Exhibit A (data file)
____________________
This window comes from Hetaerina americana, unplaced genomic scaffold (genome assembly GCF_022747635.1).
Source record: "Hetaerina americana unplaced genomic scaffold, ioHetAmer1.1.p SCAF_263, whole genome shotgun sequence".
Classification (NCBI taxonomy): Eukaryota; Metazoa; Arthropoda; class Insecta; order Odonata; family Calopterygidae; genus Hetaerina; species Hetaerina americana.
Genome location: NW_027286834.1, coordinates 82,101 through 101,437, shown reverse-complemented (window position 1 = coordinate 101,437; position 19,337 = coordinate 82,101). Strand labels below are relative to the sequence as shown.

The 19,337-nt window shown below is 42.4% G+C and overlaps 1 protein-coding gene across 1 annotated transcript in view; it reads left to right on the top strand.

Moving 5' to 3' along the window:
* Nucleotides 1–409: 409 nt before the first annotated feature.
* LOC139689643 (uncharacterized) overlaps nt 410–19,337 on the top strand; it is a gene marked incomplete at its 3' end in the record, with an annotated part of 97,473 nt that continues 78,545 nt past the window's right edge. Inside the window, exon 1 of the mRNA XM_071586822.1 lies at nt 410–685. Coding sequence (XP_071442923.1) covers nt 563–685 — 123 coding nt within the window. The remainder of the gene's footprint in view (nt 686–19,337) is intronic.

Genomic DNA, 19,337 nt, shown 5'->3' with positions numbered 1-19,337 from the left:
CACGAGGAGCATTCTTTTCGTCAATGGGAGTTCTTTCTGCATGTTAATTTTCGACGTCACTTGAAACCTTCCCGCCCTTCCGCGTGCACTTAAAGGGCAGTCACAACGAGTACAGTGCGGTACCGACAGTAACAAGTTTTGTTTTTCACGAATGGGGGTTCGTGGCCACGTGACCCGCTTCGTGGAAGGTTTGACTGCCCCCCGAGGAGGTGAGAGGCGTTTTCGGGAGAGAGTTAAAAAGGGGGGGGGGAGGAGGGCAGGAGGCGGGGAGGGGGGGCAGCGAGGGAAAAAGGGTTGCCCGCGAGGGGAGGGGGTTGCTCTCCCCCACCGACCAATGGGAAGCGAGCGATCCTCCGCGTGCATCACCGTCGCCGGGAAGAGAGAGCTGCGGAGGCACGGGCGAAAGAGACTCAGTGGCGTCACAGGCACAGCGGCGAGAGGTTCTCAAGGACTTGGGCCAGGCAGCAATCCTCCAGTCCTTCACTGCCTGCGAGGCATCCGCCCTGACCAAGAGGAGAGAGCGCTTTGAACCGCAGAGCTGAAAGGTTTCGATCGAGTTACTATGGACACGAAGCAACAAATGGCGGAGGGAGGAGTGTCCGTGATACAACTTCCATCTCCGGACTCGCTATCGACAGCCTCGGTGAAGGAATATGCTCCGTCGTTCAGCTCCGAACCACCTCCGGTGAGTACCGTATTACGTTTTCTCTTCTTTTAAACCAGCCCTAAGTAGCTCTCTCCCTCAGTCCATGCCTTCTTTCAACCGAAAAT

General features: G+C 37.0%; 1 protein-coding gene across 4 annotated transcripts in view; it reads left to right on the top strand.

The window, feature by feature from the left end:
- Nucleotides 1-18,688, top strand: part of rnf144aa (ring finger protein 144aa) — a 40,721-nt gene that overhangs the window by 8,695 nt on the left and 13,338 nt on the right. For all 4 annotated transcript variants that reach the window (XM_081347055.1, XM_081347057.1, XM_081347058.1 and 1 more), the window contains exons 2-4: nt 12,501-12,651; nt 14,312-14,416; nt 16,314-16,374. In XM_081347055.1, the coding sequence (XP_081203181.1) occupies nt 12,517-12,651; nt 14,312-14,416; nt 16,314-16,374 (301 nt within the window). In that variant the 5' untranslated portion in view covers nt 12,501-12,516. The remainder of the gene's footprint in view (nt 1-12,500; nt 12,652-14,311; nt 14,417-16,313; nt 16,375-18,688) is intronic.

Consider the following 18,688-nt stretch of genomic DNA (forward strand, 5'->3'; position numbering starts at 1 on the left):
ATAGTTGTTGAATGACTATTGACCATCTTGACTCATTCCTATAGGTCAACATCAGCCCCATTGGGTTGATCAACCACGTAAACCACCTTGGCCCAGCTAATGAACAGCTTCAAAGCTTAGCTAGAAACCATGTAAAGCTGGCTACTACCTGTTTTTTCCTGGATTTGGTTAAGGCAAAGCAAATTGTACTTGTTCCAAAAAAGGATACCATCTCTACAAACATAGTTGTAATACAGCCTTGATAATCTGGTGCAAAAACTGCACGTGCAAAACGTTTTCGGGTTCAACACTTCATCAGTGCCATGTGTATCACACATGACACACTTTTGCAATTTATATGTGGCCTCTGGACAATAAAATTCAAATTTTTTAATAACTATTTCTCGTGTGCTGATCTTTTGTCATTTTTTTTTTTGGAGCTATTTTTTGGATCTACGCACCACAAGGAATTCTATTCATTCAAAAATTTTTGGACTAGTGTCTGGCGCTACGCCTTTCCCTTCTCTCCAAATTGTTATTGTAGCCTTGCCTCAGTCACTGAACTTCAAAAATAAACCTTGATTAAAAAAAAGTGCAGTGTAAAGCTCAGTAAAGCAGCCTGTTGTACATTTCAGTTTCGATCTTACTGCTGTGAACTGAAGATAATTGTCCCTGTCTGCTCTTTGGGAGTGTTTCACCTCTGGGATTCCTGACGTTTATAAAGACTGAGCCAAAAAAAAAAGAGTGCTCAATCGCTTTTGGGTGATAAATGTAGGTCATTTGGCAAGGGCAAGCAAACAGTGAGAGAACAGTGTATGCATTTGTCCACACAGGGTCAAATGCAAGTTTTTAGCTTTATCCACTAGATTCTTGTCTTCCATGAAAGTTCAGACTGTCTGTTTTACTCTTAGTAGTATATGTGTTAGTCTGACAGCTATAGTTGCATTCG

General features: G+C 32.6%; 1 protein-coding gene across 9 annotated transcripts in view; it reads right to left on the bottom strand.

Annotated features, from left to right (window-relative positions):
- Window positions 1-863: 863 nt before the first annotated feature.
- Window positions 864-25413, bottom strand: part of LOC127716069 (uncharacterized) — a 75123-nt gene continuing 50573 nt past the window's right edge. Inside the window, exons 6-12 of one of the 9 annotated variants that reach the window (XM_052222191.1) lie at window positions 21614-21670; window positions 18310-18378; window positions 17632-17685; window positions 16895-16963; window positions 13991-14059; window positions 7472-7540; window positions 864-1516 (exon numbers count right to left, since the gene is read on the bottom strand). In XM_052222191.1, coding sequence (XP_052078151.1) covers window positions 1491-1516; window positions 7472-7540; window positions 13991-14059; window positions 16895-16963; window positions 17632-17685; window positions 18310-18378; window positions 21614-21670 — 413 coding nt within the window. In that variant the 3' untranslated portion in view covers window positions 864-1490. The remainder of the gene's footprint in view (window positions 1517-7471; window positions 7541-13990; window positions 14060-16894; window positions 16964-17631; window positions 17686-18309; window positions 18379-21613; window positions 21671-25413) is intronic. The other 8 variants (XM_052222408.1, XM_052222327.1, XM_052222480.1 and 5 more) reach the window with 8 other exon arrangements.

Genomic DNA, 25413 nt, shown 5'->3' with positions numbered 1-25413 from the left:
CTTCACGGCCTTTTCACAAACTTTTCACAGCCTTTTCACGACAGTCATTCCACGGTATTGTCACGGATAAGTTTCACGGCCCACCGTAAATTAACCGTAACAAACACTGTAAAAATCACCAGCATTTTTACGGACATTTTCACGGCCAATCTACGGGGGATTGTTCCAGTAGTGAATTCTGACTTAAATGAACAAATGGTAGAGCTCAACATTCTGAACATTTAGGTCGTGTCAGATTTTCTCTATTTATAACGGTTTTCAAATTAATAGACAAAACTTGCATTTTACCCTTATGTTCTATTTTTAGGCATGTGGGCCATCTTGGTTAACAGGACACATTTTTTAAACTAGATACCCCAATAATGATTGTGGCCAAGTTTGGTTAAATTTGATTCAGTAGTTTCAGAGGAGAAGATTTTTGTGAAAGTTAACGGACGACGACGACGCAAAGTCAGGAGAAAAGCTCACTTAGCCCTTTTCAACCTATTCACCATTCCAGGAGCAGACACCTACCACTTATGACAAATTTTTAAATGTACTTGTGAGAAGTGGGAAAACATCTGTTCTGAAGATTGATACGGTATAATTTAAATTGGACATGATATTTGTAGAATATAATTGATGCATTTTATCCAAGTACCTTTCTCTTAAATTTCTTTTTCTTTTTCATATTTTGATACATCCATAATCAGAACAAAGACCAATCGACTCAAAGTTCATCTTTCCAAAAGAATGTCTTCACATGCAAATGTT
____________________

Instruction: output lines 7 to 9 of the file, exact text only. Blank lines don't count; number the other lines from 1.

* Nucleotides 1–409: 409 nt before the first annotated feature.
* LOC139689643 (uncharacterized) overlaps nt 410–19,337 on the top strand; it is a gene marked incomplete at its 3' end in the record, with an annotated part of 97,473 nt that continues 78,545 nt past the window's right edge. Inside the window, exon 1 of the mRNA XM_071586822.1 lies at nt 410–685. Coding sequence (XP_071442923.1) covers nt 563–685 — 123 coding nt within the window. The remainder of the gene's footprint in view (nt 686–19,337) is intronic.

Genomic DNA, 19,337 nt, shown 5'->3' with positions numbered 1-19,337 from the left: